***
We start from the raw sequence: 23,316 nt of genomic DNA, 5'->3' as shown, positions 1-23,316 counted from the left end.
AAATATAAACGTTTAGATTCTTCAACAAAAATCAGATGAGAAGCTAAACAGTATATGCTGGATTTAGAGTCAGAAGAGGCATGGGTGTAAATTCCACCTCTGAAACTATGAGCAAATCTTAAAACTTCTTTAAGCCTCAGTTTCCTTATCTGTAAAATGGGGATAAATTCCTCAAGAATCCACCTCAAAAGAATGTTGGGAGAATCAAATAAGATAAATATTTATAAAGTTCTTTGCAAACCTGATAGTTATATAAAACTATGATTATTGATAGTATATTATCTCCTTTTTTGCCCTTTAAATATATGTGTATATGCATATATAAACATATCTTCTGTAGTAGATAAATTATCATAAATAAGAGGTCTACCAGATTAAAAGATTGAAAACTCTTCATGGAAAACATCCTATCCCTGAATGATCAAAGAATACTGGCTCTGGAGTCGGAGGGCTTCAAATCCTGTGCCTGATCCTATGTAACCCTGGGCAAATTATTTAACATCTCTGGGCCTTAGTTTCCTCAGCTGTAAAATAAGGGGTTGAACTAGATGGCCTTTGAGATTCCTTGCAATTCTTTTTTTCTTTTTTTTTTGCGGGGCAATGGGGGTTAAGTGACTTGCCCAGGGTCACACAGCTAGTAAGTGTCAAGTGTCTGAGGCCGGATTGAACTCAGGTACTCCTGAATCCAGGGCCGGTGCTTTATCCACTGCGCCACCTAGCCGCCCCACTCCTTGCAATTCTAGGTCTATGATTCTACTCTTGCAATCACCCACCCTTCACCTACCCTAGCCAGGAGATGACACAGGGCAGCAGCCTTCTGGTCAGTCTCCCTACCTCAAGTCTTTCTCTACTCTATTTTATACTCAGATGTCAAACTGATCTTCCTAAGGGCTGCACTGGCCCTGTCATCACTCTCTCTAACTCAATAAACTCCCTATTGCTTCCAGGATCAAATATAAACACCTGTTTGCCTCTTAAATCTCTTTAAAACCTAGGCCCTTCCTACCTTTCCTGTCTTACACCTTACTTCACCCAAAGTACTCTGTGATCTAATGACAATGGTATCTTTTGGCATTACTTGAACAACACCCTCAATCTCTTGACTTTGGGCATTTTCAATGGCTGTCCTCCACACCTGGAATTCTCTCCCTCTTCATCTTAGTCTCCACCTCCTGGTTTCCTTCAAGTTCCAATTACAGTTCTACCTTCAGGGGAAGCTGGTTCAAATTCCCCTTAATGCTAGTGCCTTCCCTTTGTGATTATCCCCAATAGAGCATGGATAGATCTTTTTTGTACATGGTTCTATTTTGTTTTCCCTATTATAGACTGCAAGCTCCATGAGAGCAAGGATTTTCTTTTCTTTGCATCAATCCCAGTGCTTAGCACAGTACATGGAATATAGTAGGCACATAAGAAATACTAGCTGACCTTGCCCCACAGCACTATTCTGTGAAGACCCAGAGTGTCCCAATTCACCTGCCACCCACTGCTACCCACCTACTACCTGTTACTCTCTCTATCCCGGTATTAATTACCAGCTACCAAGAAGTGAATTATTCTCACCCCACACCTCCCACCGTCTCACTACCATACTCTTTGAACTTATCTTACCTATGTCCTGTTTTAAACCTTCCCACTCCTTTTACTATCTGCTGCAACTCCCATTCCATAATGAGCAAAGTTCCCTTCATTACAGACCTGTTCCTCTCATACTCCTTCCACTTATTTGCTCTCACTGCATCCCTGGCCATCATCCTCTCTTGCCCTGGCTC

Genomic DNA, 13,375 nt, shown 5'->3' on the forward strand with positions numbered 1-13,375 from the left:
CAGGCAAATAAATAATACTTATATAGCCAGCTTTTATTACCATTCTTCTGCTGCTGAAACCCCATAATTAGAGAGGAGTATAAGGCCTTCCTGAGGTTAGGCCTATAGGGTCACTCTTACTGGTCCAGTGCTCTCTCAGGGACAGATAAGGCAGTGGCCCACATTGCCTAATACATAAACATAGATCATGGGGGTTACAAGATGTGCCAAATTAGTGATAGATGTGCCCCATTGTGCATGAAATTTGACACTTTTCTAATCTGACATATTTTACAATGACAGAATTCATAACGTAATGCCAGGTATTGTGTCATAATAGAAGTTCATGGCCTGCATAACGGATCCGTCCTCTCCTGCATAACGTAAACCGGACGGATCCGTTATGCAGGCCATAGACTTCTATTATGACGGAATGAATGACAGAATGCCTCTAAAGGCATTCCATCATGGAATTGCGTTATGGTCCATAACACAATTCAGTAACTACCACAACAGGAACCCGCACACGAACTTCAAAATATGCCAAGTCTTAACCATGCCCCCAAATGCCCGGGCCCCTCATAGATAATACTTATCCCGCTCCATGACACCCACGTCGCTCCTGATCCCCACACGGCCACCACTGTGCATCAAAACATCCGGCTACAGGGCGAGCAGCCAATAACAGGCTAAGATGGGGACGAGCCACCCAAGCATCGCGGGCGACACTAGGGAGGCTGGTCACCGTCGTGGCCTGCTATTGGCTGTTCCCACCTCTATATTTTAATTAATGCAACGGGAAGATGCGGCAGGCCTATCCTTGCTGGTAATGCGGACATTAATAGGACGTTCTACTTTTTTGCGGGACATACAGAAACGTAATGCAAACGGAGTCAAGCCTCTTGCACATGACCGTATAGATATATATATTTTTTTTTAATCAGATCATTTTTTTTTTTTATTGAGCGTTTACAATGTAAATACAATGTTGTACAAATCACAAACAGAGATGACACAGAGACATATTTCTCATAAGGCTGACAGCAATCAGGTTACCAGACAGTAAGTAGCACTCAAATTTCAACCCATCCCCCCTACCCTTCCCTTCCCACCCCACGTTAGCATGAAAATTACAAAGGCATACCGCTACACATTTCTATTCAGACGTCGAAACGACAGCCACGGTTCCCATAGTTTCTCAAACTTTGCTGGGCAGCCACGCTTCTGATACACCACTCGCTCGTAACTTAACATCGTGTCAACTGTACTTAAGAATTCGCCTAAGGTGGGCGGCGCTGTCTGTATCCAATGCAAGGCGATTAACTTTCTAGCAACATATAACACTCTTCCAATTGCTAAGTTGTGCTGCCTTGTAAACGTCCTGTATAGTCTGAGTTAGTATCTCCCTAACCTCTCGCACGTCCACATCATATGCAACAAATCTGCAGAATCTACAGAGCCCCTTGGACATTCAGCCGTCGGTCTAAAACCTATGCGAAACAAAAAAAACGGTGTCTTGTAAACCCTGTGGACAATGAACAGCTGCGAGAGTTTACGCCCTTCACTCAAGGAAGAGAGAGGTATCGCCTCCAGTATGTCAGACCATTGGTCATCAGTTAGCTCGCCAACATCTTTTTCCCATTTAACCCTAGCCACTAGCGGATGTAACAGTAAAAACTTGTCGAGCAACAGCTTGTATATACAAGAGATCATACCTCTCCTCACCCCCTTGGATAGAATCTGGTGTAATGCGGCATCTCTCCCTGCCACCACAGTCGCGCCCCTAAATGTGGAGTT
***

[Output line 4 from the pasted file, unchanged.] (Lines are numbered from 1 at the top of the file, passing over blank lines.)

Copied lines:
CAGGCAAATAAATAATACTTATATAGCCAGCTTTTATTACCATTCTTCTGCTGCTGAAACCCCATAATTAGAGAGGAGTATAAGGCCTTCCTGAGGTTAGGCCTATAGGGTCACTCTTACTGGTCCAGTGCTCTCTCAGGGACAGATAAGGCAGTGGCCCACATTGCCTAATACATAAACATAGATCATGGGGGTTACAAGATGTGCCAAATTAGTGATAGATGTGCCCCATTGTGCATGAAATTTGACACTTTTCTAATCTGACATATTTTACAATGACAGAATTCATAACGTAATGCCAGGTATTGTGTCATAATAGAAGTTCATGGCCTGCATAACGGATCCGTCCTCTCCTGCATAACGTAAACCGGACGGATCCGTTATGCAGGCCATAGACTTCTATTATGACGGAATGAATGACAGAATGCCTCTAAAGGCATTCCATCATGGAATTGCGTTATGGTCCATAACACAATTCAGTAACTACCACAACAGGAACCCGCACACGAACTTCAAAATATGCCAAGTCTTAACCATGCCCCCAAATGCCCGGGCCCCTCATAGATAATACTTATCCCGCTCCATGACACCCACGTCGCTCCTGATCCCCACACGGCCACCACTGTGCATCAAAACATCCGGCTACAGGGCGAGCAGCCAATAACAGGCTAAGATGGGGACGAGCCACCCAAGCATCGCGGGCGACACTAGGGAGGCTGGTCACCGTCGTGGCCTGCTATTGGCTGTTCCCACCTCTATATTTTAATTAATGCAACGGGAAGATGCGGCAGGCCTATCCTTGCTGGTAATGCGGACATTAATAGGACGTTCTACTTTTTTGCGGGACATACAGAAACGTAATGCAAACGGAGTCAAGCCTCTTGCACATGACCGTATAGATATATATATTTTTTTTTAATCAGATCATTTTTTTTTTTTATTGAGCGTTTACAATGTAAATACAATGTTGTACAAATCACAAACAGAGATGACACAGAGACATATTTCTCATAAGGCTGACAGCAATCAGGTTACCAGACAGTAAGTAGCACTCAAATTTCAACCCATCCCCCCTACCCTTCCCTTCCCACCCCACGTTAGCATGAAAATTACAAAGGCATACCGCTACACATTTCTATTCAGACGTCGAAACGACAGCCACGGTTCCCATAGTTTCTCAAACTTTGCTGGGCAGCCACGCTTCTGATACACCACTCGCTCGTAACTTAACATCGTGTCAACTGTACTTAAGAATTCGCCTAAGGTGGGCGGCGCTGTCTGTATCCAATGCAAGGCGATTAACTTTCTAGCAACATATAACACTCTTCCAATTGCTAAGTTGTGCTGCCTTGTAAACGTCCTGTATAGTCTGAGTTAGTATCTCCCTAACCTCTCGCACGTCCACATCATATGCAACAAATCTGCAGAATCTACAGAGCCCCTTGGACATTCAGCCGTCGGTCTAAAACCTATGCGAAACAAAAAAAACGGTGTCTTGTAAACCCTGTGGACAATGAACAGCTGCGAGAGTTTACGCCCTTCACTCAAGGAAGAGAGAGGTATCGCCTCCAGTATGTCAGACCATTGGTCATCAGTTAGCTCGCCAACATCTTTTTCCCATTTAACCCTAGCCACTAGCGGATGTAACAGTAAAAACTTGTCGAGCAACAGCTTGTATATACAAGAGATCATACCTCTCCTCACCCCCTTGGATAGAATCTGGTGTAATGCGGCATCTCTCCCTGCCACCACAGTCGCGCCCCTAAATGTGGAGTT